Through his life-long exploration the Swiss psychiatrist C.G. Jung (1875-1961) opened the door to a far more comprehensive understanding of the psyche, its breadth and its profound depth. He discovered that the psyche is not merely personal, but also transpersonal, resting upon a larger collective unconscious belonging to all humankind. This collective unconscious is comprised of basic patterns (archetypes) common to all humanity, patterns which are evidenced in the great myths and symbols of all cultures, both ancient and modern. Mother, father, birth, childhood, friendship, journey, hero, love, sex, marriage, anima, shadow, wise old man/woman, death, and God are just a few of the important themes of the human experience. They form the great motifs of art and literature, religion and ritual.
Life unfolds through stages, but not without discord as outer world experiences and inner world archetypal expectations collide - giving rise to conflict through the inevitable defenses of the ego. Jung scientifically measured these disburbances, naming them complexes. An initial stage of analysis is, thus, helping the analysand come to terms with the complexes, rather than being governed by them. It was Jung's genius to discover that not only did the complexes represent conflict of an earlier or even earliest stage, but that because of their archetypal core they carried within themselves the goal or purpose of some aspect of life yet to be lived in the world. Releasing the ego from this conflict can free tremendous energy which has previously been bound up in defenses. Once available to the ego, this energy can be put to more productive use in the service of life.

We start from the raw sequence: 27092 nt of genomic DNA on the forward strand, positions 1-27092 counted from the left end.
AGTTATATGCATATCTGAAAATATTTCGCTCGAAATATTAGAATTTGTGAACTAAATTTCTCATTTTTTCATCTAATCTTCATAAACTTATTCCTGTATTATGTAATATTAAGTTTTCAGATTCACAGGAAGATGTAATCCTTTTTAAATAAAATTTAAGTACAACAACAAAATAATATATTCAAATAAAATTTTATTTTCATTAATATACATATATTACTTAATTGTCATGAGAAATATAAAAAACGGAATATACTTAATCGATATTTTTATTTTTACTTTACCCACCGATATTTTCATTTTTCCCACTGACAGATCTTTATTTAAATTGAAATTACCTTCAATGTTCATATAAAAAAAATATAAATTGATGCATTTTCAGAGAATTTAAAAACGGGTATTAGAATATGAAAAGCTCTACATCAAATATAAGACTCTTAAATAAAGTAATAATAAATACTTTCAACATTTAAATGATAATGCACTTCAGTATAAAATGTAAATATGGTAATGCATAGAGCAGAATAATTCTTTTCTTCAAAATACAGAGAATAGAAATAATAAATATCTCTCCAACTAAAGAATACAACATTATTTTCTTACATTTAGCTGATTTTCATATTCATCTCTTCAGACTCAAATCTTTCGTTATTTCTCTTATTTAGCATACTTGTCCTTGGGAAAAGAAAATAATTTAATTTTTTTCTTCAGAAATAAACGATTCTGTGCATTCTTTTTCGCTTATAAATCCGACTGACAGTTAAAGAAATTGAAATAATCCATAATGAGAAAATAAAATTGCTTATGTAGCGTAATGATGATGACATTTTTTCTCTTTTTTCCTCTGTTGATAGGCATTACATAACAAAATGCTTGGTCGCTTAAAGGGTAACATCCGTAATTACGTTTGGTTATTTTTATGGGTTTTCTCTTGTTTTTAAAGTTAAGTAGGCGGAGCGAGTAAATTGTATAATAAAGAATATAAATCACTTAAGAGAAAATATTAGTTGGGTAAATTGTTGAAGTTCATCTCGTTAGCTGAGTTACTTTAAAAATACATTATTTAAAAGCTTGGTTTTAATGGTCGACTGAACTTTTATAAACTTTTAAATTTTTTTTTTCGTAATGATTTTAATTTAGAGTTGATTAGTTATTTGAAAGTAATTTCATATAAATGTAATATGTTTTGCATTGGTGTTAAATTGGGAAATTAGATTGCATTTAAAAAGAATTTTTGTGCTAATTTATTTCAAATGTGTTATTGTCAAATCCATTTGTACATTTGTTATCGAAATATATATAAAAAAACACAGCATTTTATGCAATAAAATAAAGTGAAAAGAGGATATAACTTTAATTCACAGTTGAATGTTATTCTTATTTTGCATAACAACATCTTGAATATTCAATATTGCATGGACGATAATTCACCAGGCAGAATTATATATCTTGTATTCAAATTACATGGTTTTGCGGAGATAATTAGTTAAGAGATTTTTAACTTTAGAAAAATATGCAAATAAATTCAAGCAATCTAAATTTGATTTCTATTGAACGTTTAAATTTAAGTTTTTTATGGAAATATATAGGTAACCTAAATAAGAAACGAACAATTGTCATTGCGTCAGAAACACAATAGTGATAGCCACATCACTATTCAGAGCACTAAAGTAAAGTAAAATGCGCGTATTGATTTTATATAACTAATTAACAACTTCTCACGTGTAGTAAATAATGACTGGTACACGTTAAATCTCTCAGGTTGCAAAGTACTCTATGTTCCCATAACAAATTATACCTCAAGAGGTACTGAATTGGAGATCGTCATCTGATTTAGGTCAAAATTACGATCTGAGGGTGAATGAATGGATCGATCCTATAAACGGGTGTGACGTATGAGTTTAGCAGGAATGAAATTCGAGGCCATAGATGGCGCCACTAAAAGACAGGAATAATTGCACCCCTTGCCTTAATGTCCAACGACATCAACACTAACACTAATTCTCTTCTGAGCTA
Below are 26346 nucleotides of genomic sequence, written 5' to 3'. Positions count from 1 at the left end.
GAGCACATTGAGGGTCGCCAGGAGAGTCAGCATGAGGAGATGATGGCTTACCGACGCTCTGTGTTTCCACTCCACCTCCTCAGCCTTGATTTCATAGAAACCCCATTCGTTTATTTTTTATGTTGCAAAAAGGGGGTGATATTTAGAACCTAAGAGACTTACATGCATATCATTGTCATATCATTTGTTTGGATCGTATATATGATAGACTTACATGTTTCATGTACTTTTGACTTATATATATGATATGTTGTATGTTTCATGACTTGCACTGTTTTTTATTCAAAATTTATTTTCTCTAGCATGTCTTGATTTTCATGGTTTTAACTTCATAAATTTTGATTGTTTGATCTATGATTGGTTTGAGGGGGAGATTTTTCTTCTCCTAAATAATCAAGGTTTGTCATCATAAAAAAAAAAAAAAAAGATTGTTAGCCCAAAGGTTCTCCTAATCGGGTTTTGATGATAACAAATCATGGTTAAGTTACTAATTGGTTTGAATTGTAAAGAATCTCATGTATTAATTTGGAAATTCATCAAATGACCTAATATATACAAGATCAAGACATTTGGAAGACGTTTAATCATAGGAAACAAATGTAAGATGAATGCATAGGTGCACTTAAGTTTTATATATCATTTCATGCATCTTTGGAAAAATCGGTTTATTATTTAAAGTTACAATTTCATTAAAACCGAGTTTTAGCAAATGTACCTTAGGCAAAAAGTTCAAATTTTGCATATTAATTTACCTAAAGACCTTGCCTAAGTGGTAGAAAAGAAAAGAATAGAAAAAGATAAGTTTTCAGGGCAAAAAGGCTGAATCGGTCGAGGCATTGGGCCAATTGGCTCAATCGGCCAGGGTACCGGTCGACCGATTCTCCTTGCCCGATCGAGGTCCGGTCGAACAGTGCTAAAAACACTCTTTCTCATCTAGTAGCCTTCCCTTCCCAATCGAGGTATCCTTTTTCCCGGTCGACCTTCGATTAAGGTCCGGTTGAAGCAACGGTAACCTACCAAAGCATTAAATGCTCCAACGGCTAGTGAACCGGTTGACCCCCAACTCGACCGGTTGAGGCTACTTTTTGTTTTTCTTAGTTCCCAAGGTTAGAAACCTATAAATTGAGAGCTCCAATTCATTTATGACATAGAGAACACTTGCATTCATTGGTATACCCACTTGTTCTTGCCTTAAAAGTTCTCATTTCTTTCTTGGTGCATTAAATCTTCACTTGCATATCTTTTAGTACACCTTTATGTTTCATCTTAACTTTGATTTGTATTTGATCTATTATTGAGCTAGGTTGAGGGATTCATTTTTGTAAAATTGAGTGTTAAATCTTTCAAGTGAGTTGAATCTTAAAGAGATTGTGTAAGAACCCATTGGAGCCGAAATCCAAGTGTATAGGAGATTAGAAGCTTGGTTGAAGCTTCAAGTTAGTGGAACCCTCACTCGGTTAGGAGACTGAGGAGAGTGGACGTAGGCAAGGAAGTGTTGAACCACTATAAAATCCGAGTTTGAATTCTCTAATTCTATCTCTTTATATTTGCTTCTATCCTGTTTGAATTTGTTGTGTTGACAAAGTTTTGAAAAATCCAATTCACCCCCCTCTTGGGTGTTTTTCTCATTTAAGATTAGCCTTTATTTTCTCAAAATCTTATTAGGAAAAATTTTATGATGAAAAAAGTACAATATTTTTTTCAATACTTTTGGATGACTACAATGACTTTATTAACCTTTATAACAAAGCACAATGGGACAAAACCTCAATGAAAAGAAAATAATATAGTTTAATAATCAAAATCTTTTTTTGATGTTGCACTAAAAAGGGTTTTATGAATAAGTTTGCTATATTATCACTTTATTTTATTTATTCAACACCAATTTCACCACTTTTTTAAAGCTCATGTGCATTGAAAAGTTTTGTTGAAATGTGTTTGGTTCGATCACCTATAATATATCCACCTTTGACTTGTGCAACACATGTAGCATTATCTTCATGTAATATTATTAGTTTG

Of the archetypes comprising the collective unconscious (what Jung later called the objective psyche), that of the Self is the central governing archetype. Jung held it to be the overall blueprint for our wholeness. To live into the fullness of our being is the work and goal of a lifetime, a process Jung termed individuation. It is accomplished in two essential movements, first separating from previous ego idenfications and ideals that create the tension of opposites (the opposite being all that the ego has rejected or does not yet know), then secondly joining to that hitherto unkown part of ourselves needing to be integrated.